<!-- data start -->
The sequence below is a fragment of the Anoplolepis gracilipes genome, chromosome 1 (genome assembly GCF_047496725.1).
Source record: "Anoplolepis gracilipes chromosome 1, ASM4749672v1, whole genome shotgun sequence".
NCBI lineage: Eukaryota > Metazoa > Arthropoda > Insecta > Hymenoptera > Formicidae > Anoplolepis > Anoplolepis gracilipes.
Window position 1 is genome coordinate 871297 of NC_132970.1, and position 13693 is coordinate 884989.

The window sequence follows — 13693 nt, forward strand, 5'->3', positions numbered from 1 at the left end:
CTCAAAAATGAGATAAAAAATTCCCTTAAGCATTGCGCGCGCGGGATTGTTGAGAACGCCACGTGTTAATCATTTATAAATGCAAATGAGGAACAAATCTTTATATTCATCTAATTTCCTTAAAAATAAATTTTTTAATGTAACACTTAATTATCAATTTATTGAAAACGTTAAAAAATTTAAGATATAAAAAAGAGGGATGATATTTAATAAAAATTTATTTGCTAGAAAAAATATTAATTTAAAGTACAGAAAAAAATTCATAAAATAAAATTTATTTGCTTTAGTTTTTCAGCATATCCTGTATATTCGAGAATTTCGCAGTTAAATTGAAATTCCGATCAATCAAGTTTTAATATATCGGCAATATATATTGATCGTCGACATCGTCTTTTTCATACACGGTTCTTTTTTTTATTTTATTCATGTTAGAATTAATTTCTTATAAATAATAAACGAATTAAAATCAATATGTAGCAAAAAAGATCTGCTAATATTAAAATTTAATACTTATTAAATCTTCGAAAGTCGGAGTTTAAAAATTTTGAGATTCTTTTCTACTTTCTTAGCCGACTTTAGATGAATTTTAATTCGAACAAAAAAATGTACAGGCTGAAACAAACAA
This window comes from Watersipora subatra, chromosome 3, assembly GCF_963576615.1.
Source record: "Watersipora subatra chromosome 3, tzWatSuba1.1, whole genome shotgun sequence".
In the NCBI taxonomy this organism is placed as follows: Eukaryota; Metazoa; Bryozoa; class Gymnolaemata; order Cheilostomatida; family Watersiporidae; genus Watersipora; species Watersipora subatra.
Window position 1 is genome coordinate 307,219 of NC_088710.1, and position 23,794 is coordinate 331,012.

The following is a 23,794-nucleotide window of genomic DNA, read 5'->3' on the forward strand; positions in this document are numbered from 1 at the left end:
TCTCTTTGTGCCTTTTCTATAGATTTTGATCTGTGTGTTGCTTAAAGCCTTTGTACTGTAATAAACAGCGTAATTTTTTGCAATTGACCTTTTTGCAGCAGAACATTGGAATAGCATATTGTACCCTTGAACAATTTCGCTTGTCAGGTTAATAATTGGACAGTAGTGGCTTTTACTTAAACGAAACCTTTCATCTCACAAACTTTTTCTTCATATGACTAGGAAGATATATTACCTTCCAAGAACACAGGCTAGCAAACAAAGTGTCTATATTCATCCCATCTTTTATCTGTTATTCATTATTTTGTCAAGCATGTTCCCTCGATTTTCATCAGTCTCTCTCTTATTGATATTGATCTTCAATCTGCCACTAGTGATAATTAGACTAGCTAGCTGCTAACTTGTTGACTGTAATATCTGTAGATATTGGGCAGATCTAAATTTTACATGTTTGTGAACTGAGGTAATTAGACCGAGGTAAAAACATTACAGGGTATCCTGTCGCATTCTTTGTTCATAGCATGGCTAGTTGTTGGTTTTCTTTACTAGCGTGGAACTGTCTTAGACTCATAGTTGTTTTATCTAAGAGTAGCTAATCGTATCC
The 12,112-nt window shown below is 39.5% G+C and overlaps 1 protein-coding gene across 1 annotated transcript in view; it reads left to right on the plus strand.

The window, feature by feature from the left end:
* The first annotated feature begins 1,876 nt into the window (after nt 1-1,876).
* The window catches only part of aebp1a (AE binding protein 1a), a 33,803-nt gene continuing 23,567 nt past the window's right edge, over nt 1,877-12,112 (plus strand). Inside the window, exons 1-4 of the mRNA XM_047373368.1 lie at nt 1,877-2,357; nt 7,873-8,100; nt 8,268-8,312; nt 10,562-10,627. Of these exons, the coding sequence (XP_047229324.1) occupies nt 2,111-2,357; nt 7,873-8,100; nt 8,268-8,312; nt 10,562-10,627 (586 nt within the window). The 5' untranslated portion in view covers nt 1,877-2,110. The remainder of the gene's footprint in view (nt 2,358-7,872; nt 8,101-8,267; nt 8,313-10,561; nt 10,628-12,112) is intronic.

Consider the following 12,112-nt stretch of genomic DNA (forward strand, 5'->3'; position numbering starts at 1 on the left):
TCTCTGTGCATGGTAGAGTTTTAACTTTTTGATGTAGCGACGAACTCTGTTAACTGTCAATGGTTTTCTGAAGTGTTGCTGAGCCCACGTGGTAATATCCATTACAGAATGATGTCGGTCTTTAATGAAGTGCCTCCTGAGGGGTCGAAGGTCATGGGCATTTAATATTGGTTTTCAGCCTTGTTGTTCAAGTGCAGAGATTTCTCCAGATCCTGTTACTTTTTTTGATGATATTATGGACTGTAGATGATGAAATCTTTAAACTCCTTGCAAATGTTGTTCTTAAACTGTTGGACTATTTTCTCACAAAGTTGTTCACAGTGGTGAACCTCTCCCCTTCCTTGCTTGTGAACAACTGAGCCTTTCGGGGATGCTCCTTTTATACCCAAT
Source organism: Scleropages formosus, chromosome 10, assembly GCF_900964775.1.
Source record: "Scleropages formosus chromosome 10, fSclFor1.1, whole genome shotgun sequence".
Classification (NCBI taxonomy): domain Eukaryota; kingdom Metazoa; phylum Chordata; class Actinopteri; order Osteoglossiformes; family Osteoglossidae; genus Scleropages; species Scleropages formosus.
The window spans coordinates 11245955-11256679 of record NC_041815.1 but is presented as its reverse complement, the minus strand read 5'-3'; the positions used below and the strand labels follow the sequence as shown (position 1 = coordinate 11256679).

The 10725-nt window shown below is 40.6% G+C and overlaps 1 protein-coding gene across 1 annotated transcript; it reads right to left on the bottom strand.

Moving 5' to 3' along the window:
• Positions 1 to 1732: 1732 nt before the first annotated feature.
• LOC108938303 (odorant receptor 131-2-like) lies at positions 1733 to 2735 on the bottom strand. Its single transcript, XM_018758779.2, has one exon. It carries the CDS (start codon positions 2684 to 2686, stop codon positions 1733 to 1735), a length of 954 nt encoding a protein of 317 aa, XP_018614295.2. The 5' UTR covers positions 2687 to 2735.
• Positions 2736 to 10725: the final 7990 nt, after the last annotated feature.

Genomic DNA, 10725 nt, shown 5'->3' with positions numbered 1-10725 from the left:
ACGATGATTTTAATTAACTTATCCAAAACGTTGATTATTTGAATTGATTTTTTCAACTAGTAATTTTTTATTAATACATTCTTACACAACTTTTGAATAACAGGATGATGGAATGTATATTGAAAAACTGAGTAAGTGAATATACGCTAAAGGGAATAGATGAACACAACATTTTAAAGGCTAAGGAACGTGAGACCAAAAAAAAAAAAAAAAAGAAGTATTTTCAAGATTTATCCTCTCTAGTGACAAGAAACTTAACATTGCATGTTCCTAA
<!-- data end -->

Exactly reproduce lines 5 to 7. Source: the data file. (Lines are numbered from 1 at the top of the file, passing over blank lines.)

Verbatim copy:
The window sequence follows — 13693 nt, forward strand, 5'->3', positions numbered from 1 at the left end:
CTCAAAAATGAGATAAAAAATTCCCTTAAGCATTGCGCGCGCGGGATTGTTGAGAACGCCACGTGTTAATCATTTATAAATGCAAATGAGGAACAAATCTTTATATTCATCTAATTTCCTTAAAAATAAATTTTTTAATGTAACACTTAATTATCAATTTATTGAAAACGTTAAAAAATTTAAGATATAAAAAAGAGGGATGATATTTAATAAAAATTTATTTGCTAGAAAAAATATTAATTTAAAGTACAGAAAAAAATTCATAAAATAAAATTTATTTGCTTTAGTTTTTCAGCATATCCTGTATATTCGAGAATTTCGCAGTTAAATTGAAATTCCGATCAATCAAGTTTTAATATATCGGCAATATATATTGATCGTCGACATCGTCTTTTTCATACACGGTTCTTTTTTTTATTTTATTCATGTTAGAATTAATTTCTTATAAATAATAAACGAATTAAAATCAATATGTAGCAAAAAAGATCTGCTAATATTAAAATTTAATACTTATTAAATCTTCGAAAGTCGGAGTTTAAAAATTTTGAGATTCTTTTCTACTTTCTTAGCCGACTTTAGATGAATTTTAATTCGAACAAAAAAATGTACAGGCTGAAACAAACAA
This window comes from Watersipora subatra, chromosome 3, assembly GCF_963576615.1.